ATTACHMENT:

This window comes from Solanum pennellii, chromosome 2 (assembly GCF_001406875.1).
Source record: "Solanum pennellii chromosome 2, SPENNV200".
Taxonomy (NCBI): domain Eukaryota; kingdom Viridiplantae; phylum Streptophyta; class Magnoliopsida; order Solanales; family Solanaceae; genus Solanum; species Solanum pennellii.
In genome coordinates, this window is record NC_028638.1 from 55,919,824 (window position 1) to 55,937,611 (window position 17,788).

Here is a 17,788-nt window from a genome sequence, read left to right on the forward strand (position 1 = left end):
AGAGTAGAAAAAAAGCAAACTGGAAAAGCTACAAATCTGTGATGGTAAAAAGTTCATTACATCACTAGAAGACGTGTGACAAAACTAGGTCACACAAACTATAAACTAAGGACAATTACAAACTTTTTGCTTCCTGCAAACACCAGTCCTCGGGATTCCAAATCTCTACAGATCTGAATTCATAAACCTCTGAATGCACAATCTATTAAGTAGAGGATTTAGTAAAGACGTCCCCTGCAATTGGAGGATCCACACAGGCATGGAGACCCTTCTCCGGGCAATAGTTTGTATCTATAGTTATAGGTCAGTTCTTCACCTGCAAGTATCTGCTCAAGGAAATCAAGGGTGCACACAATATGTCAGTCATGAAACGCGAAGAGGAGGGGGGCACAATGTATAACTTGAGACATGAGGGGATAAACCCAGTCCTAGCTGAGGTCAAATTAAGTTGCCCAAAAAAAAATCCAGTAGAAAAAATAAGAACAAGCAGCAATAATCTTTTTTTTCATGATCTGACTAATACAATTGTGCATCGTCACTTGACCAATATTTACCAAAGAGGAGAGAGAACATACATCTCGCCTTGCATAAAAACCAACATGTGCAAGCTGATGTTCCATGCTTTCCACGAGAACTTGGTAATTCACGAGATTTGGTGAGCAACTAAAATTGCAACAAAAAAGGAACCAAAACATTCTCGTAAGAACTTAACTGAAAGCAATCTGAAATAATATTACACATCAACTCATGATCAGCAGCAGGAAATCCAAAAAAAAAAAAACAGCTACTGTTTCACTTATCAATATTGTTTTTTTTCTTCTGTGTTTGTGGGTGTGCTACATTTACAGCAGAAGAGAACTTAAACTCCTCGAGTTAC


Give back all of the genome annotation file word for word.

This window comes from Solanum pennellii, chromosome 2 (assembly GCF_001406875.1).
Source record: "Solanum pennellii chromosome 2, SPENNV200".
Taxonomy (NCBI): domain Eukaryota; kingdom Viridiplantae; phylum Streptophyta; class Magnoliopsida; order Solanales; family Solanaceae; genus Solanum; species Solanum pennellii.
In genome coordinates, this window is record NC_028638.1 from 55,919,824 (window position 1) to 55,937,611 (window position 17,788).

Here is a 17,788-nt window from a genome sequence, read left to right on the forward strand (position 1 = left end):
AGAGTAGAAAAAAAGCAAACTGGAAAAGCTACAAATCTGTGATGGTAAAAAGTTCATTACATCACTAGAAGACGTGTGACAAAACTAGGTCACACAAACTATAAACTAAGGACAATTACAAACTTTTTGCTTCCTGCAAACACCAGTCCTCGGGATTCCAAATCTCTACAGATCTGAATTCATAAACCTCTGAATGCACAATCTATTAAGTAGAGGATTTAGTAAAGACGTCCCCTGCAATTGGAGGATCCACACAGGCATGGAGACCCTTCTCCGGGCAATAGTTTGTATCTATAGTTATAGGTCAGTTCTTCACCTGCAAGTATCTGCTCAAGGAAATCAAGGGTGCACACAATATGTCAGTCATGAAACGCGAAGAGGAGGGGGGCACAATGTATAACTTGAGACATGAGGGGATAAACCCAGTCCTAGCTGAGGTCAAATTAAGTTGCCCAAAAAAAAATCCAGTAGAAAAAATAAGAACAAGCAGCAATAATCTTTTTTTTCATGATCTGACTAATACAATTGTGCATCGTCACTTGACCAATATTTACCAAAGAGGAGAGAGAACATACATCTCGCCTTGCATAAAAACCAACATGTGCAAGCTGATGTTCCATGCTTTCCACGAGAACTTGGTAATTCACGAGATTTGGTGAGCAACTAAAATTGCAACAAAAAAGGAACCAAAACATTCTCGTAAGAACTTAACTGAAAGCAATCTGAAATAATATTACACATCAACTCATGATCAGCAGCAGGAAATCCAAAAAAAAAAAAACAGCTACTGTTTCACTTATCAATATTGTTTTTTTTCTTCTGTGTTTGTGGGTGTGCTACATTTACAGCAGAAGAGAACTTAAACTCCTCGAGTTAC